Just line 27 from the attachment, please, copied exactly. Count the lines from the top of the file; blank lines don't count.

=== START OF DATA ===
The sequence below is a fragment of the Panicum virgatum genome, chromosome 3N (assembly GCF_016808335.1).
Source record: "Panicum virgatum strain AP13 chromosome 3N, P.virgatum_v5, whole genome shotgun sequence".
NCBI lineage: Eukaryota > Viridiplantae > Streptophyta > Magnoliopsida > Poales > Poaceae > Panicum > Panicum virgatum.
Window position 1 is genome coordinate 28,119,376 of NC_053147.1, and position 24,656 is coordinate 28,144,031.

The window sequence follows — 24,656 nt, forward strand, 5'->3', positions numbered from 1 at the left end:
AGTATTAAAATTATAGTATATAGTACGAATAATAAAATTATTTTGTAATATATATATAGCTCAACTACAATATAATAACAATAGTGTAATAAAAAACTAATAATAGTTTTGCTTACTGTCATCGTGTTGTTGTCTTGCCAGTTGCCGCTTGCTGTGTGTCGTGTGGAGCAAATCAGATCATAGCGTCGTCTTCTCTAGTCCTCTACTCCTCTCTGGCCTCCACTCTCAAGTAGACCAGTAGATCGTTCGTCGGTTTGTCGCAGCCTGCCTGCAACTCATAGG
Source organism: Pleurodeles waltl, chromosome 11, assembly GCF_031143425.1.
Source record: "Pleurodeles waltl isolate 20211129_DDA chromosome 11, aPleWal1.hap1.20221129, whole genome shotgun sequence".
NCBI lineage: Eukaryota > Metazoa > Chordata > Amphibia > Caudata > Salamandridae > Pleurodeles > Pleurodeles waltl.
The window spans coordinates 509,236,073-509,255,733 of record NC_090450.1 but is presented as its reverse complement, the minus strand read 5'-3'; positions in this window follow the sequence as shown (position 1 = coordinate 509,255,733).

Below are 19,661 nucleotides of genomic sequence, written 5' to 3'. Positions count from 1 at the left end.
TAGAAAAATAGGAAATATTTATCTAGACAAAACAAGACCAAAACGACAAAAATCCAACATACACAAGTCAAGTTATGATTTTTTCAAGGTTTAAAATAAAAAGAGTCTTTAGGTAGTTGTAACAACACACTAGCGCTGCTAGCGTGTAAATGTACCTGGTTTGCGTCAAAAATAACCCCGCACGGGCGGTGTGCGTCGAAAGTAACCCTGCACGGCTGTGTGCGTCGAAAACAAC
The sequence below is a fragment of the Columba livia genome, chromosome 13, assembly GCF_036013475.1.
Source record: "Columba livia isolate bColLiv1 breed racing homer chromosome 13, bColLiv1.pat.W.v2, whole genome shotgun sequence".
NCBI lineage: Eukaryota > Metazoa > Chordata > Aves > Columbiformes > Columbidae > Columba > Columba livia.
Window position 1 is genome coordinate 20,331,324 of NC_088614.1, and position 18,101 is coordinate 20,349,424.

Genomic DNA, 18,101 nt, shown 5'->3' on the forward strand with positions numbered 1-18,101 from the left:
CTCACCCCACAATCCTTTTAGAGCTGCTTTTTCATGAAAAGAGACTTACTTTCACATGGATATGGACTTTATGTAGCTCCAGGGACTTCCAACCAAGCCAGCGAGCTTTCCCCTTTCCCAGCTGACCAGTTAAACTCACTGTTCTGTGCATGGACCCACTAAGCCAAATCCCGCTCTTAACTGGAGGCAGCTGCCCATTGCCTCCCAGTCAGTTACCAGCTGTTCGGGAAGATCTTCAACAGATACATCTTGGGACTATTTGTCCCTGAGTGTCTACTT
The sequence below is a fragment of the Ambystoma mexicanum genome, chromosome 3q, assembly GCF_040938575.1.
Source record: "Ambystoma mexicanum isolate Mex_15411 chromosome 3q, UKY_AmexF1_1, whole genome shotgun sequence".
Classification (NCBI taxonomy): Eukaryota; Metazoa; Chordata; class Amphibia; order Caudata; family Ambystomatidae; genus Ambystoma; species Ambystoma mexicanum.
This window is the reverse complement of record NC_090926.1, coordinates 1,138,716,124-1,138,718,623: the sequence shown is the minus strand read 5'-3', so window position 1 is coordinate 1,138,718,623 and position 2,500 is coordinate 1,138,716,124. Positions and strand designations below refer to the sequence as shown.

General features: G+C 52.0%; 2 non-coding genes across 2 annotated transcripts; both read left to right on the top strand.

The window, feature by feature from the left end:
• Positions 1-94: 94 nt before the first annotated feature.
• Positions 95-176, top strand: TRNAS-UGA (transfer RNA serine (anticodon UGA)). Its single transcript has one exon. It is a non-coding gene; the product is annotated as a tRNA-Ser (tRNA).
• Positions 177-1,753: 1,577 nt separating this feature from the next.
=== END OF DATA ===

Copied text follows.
• Positions 177-1,753: 1,577 nt separating this feature from the next.